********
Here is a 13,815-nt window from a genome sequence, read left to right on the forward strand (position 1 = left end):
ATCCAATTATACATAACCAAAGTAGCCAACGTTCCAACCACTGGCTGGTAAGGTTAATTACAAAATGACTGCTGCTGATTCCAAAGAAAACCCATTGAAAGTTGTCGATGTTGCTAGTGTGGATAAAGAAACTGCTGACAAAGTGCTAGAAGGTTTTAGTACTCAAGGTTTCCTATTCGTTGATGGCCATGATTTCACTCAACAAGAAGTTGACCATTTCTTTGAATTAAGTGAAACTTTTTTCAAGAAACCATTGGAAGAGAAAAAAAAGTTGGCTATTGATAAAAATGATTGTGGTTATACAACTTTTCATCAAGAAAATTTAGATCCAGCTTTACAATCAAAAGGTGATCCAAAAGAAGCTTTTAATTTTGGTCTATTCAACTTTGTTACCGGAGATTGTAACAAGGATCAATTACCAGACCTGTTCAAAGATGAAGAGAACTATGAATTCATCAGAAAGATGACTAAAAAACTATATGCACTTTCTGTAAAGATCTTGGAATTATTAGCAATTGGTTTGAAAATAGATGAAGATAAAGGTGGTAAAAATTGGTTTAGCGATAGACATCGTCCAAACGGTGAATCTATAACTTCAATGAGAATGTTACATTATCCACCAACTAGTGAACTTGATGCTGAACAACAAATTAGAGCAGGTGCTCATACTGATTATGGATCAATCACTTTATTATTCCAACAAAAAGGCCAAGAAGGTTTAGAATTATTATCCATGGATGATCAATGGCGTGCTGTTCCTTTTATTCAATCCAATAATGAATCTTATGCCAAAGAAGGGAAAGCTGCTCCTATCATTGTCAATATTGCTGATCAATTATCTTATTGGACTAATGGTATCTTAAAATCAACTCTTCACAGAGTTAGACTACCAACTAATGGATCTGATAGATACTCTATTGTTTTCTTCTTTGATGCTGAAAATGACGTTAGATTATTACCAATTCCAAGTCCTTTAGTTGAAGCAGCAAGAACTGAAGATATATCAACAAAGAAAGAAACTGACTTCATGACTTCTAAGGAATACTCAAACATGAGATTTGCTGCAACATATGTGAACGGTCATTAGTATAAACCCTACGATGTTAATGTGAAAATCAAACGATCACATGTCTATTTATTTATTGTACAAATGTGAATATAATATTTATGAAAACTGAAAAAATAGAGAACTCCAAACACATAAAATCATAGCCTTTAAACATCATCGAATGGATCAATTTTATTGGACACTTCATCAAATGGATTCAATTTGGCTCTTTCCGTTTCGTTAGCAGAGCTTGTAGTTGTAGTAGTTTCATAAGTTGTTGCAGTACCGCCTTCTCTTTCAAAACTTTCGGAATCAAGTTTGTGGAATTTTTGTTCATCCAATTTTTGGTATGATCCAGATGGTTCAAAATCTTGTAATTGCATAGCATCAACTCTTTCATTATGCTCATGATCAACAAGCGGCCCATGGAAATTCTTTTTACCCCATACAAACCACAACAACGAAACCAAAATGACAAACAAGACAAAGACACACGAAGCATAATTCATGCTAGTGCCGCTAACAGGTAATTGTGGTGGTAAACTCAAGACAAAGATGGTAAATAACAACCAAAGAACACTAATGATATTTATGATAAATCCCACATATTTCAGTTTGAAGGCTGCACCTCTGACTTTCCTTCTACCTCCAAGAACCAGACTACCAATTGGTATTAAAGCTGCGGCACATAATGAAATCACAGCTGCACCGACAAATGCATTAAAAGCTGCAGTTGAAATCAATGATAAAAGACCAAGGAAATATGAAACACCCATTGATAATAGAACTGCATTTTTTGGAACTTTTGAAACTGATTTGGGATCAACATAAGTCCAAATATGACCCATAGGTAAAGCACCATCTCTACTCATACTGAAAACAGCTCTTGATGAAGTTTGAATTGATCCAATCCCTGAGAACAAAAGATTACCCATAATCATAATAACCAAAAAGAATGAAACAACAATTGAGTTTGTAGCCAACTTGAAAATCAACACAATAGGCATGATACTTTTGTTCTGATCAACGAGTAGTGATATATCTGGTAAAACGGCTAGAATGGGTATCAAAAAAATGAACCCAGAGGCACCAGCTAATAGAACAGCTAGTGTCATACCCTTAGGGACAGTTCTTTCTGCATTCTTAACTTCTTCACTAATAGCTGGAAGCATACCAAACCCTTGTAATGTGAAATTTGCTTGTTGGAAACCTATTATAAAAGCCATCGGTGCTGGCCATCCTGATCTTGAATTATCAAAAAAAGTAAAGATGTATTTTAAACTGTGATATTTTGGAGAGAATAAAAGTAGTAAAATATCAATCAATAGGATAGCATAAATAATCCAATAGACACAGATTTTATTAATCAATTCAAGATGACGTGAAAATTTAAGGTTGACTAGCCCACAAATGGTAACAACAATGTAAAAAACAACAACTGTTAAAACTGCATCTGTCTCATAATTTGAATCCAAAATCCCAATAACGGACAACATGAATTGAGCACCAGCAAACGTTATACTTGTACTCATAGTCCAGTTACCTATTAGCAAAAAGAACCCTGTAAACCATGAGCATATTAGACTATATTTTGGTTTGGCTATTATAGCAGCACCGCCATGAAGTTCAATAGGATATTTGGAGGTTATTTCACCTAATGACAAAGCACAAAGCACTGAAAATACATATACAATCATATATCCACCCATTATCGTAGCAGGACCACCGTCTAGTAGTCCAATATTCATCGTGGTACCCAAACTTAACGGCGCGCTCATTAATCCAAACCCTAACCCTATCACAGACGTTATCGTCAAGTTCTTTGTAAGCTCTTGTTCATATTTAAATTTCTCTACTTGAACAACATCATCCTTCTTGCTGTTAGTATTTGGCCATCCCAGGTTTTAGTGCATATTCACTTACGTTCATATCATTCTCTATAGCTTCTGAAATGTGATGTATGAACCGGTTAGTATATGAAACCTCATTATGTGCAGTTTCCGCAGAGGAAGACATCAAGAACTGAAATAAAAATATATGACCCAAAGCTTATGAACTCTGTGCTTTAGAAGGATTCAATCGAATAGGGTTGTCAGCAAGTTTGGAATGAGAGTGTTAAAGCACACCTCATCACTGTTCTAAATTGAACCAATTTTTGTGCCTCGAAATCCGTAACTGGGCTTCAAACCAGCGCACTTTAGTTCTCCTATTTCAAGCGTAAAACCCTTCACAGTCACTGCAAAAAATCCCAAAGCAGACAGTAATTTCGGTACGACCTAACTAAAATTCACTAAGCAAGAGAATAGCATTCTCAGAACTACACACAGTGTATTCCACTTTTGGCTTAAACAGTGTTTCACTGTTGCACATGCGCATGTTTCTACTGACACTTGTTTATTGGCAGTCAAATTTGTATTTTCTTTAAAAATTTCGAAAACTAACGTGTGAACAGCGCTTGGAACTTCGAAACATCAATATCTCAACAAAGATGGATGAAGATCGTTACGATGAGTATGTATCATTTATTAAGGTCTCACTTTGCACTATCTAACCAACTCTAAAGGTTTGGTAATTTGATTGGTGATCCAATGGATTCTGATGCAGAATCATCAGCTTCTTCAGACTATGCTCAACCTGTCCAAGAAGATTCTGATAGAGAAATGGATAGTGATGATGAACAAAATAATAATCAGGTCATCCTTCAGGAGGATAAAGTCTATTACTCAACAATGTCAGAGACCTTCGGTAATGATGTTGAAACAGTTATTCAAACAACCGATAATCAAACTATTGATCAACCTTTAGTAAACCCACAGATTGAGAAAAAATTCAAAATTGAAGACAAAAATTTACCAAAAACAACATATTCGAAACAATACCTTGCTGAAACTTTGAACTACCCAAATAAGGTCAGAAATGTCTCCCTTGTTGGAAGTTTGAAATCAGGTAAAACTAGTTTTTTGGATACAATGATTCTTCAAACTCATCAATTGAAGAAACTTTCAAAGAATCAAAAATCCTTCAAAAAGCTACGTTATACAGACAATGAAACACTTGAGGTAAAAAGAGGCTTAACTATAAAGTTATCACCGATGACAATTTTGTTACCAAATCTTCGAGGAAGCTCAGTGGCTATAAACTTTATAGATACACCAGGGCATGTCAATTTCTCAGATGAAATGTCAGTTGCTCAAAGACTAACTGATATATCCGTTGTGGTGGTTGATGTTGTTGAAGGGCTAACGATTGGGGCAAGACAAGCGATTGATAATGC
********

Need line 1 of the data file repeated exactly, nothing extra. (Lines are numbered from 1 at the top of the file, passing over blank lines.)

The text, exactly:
Here is a 13,815-nt window from a genome sequence, read left to right on the forward strand (position 1 = left end):